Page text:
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(From South China Morning Post)
Early in April 1990, the day after the Ching Ming grave-sweeping festival, Zhang Xianling visited her son at the Wan'an Public Cemetery Hall of Remains west of Beijing and found a piece of paper fluttering beneath a rock on his grave.
"We share the same fate," the note read. "On June 4, 1989, I lost my husband. Now my son and I rely on each other for survival. There is so much I can't come to grips with. If you wish, please contact me."
Moved by the note, Zhang sent it to Ding Zilin, a woman she had befriended in September 1989, three months after the government crackdown on pro-democracy protesters in Beijing. Like the author of the note, You Weijie, both women had lost loved ones in the massacre. Ding's son, Jiang Jielian, had been one of the first and youngest victims, shot in the back on June 3, a day after his 17th birthday and less than an hour after he struggled out of his mother's arms, telling her he had to ignore her pleas not to go to Tiananmen Square.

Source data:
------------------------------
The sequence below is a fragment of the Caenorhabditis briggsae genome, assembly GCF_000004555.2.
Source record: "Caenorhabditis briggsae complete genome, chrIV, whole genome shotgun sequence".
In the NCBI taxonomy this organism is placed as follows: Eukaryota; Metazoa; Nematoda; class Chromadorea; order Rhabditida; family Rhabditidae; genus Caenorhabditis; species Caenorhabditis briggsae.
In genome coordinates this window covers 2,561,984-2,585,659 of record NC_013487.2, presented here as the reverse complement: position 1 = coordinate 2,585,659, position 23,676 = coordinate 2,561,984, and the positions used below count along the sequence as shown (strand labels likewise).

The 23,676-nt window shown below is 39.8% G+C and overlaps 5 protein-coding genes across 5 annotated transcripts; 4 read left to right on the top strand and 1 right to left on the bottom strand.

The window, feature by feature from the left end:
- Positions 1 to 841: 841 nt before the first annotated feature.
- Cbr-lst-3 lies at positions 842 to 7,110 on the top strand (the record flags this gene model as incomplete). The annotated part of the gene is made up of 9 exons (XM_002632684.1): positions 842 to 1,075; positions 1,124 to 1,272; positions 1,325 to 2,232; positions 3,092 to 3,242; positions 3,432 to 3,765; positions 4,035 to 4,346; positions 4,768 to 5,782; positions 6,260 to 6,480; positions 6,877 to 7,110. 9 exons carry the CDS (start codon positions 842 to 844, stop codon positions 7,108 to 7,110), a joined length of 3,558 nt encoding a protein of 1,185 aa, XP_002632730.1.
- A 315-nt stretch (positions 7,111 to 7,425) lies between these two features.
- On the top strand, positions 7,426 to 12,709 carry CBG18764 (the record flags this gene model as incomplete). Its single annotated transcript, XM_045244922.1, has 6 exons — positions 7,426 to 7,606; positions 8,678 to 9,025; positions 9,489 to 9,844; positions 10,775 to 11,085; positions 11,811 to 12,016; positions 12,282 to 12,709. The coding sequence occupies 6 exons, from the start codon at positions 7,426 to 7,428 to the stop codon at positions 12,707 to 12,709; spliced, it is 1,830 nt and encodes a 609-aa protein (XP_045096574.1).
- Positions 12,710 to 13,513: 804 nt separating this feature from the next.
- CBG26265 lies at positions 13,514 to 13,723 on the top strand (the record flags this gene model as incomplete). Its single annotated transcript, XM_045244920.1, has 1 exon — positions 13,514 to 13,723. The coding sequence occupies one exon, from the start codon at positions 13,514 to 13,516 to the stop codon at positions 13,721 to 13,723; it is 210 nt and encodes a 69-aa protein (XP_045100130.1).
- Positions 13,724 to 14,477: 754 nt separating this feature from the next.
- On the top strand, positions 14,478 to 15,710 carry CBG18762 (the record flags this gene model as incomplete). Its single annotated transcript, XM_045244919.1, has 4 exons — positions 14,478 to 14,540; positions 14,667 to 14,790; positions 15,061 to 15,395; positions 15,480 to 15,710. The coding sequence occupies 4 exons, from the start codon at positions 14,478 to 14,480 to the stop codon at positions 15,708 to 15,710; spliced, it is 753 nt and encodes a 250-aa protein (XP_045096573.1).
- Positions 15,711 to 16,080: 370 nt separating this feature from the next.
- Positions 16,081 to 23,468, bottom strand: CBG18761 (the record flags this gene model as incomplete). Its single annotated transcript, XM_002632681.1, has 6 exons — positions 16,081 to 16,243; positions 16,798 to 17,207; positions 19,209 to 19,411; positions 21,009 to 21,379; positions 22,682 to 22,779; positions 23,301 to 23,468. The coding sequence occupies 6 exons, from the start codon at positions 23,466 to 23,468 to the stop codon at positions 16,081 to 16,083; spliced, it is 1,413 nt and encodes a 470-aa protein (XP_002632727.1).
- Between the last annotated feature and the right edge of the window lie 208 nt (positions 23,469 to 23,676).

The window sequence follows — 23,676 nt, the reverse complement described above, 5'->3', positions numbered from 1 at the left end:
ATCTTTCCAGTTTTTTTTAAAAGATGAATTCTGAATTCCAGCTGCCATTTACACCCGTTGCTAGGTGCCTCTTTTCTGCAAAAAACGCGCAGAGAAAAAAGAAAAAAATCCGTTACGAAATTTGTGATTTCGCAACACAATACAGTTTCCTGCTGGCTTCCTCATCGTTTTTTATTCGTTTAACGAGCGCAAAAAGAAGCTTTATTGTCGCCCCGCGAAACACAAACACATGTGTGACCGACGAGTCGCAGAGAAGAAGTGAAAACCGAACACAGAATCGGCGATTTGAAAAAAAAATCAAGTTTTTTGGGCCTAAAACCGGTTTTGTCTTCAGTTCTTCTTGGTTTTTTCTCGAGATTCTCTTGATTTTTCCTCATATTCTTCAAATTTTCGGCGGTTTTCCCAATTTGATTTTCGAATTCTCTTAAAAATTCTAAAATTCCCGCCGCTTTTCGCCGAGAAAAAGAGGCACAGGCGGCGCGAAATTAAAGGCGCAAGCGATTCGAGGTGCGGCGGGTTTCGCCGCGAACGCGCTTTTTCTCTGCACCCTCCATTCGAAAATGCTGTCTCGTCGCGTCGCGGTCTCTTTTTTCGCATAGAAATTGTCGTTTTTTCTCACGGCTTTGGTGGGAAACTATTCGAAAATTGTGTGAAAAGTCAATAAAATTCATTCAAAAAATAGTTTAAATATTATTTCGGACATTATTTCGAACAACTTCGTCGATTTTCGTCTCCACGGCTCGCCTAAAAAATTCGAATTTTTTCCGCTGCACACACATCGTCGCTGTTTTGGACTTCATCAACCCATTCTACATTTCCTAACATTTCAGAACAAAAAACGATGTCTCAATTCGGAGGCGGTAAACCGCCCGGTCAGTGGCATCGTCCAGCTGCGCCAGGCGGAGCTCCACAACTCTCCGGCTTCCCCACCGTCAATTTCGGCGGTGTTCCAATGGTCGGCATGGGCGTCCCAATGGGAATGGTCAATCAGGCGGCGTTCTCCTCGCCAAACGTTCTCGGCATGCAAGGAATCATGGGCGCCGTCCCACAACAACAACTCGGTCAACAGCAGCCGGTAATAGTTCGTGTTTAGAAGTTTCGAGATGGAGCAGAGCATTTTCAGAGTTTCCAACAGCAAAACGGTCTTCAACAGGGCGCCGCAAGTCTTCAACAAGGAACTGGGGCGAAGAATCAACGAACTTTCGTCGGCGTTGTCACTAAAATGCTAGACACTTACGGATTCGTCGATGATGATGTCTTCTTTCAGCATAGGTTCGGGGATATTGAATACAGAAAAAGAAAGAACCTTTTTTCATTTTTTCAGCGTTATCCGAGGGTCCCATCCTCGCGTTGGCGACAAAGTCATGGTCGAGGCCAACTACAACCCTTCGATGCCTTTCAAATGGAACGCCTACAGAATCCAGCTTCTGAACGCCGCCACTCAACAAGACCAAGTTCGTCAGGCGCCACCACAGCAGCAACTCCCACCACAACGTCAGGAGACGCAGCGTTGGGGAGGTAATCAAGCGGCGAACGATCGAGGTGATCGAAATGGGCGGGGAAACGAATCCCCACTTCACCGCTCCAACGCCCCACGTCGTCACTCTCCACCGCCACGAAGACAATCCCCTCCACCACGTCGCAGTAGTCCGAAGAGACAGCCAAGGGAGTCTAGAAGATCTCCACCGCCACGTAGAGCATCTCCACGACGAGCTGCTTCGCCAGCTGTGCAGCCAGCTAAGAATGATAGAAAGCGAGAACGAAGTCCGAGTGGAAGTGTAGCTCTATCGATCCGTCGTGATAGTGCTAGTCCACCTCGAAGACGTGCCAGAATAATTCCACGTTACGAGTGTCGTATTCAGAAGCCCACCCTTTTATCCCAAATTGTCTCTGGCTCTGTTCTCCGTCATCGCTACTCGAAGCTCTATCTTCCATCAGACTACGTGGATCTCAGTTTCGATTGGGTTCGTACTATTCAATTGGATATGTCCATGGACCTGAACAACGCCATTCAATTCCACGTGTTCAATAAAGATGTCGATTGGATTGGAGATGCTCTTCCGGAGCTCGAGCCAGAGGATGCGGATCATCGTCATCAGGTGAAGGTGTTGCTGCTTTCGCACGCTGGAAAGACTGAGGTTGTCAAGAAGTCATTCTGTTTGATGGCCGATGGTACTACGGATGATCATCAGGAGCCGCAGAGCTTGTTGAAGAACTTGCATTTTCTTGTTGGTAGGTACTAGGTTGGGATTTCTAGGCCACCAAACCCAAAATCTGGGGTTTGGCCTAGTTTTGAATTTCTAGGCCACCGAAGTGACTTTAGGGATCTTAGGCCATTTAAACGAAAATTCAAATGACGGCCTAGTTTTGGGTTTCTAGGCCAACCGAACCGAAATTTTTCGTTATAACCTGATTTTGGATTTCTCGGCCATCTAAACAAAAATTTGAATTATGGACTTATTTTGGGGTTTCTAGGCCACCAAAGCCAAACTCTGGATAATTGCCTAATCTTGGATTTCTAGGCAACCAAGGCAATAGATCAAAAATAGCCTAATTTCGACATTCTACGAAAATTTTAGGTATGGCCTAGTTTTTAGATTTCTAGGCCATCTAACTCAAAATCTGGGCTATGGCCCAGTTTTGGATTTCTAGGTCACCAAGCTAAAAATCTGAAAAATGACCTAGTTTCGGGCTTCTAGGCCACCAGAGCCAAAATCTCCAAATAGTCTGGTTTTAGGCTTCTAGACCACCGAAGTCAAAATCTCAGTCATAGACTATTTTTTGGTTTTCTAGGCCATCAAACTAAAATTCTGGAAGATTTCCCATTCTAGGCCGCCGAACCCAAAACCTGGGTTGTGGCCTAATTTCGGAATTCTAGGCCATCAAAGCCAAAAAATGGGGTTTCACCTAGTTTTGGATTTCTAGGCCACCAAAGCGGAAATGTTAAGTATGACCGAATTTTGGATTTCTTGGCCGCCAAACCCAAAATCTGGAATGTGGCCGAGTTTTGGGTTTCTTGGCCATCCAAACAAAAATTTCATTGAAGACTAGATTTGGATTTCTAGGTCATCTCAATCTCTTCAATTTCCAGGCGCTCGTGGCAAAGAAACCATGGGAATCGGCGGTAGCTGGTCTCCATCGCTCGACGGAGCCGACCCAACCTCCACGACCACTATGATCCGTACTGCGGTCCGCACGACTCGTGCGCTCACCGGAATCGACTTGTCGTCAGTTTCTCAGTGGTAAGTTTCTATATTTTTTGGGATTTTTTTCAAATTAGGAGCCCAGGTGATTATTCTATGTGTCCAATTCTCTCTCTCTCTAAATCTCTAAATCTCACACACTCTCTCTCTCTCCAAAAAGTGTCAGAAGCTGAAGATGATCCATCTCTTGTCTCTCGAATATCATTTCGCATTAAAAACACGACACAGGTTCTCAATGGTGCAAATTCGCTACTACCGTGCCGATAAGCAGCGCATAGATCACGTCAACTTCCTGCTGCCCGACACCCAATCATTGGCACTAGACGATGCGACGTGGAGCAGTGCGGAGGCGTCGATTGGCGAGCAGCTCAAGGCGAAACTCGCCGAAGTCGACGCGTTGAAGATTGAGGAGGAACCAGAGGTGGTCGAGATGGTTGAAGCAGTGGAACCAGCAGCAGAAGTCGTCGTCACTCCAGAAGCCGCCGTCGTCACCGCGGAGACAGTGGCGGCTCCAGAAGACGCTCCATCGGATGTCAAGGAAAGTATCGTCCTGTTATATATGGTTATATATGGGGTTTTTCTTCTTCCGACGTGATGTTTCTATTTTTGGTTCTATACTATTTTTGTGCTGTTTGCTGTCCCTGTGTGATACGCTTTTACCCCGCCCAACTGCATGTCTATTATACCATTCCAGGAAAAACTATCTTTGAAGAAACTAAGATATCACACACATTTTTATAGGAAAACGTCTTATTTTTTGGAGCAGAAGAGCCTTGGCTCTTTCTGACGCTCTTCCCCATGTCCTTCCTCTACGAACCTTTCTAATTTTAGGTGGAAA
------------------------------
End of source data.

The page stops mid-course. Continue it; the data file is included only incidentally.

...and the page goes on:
This tragic link brought Zhang, Ding and You together, and gradually they helped to unite more than 100 other relatives of victims scattered around China, many through mutual friendships and contacts of Ding's son. Unable to mourn publicly the deaths of the activists because of strict government bans …